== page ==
Capt. Frank Brennan had taken a boat full of elementary school children out on the water near Dana Point Harbor when they spotted an incredible sight: a baby gray whale calf and its mother, swimming in the water.
“They were really, really excited,” Brennan said Tuesday in a phone interview with The Tribune. “You read about stuff and you see it on TV, in pictures and books, but it’s different when you actually see it.”
Brennan, who works for Dana Wharf Sportfishing and Whale Watching, took the children, from Mission Hills Elementary School in Escondido, out on the boat Jan. 11 to go whale watching off the Orange County coast.
As Brennan steered the boat out of Dana Point Harbor, the group saw one whale — but about four or five boats were around it.
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“I don’t like to crowd whales,” he said. So Brennan left and then spotted another whale about a half-mile away. He didn’t know at first that there was a calf in the water as well.
Then he took the drone out.
“It’s always nice to show the kids something like that,” Brennan said.
He said most gray whales like to swim in 50 to 150 feet of water, and he estimated that the mother and baby were in about 70 feet of water.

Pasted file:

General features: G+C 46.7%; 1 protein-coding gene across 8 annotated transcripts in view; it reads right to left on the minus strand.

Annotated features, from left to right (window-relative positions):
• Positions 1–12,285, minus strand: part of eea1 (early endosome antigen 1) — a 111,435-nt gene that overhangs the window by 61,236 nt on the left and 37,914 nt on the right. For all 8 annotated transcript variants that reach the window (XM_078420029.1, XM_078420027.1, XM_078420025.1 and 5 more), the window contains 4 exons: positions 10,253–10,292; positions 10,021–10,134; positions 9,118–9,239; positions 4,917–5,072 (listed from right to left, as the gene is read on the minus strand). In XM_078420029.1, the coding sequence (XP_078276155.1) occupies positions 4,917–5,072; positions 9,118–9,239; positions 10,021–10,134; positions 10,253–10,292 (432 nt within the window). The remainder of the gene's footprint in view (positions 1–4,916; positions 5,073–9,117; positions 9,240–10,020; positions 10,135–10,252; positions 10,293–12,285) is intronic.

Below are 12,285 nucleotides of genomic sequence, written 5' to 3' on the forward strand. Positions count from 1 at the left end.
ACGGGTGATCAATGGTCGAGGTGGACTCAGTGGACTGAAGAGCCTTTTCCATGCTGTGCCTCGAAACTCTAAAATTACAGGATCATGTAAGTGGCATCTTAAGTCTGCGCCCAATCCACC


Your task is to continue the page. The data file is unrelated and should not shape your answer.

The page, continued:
Brennan said his group watched the whales for about a half hour.
“You can witness in this video, the baby drafting off the mom, also called using the slipstream,” Donna Kalez, manager of Dana Wharf Sportfishing and Whale Watching, told The Tribune in an email.
The slipstream means “the water around the mom is moving at the same speed as the mom, so the calf virtually gets a ‘free ride,’ ” Kalez wrote, quoting Alisa Schulman-Janiger, director of the Gray Whale Census & Behavior Project.
Schulman-Janiger studied the whales in the video and said she believes the calf is about one to two weeks old, Kalez said.
“She can tell this by how the calf is swimming and taking breaths,” Kalez said. “(The calf is) very small, about 15 feet long.”
Spotting a baby whale heading south with its mother along the Southern California coast isn’t unusual, but Brennan likened it to “a baby born in a taxi on the way to the hospital,” since gray whales try not to give birth until later in their migration.
Gray whales migrate to lagoons in Baja California, Mexico, during the winter, where they mate and give birth. Then they travel back up to their feeding grounds in the Arctic for the summer.
As of Jan. 14, the Gray Whale Census had counted 119 whales traveling southbound and 4 traveling northbound since Dec. 1, according to a Facebook update on the census from the Los Angeles chapter of the American Cetacean Society.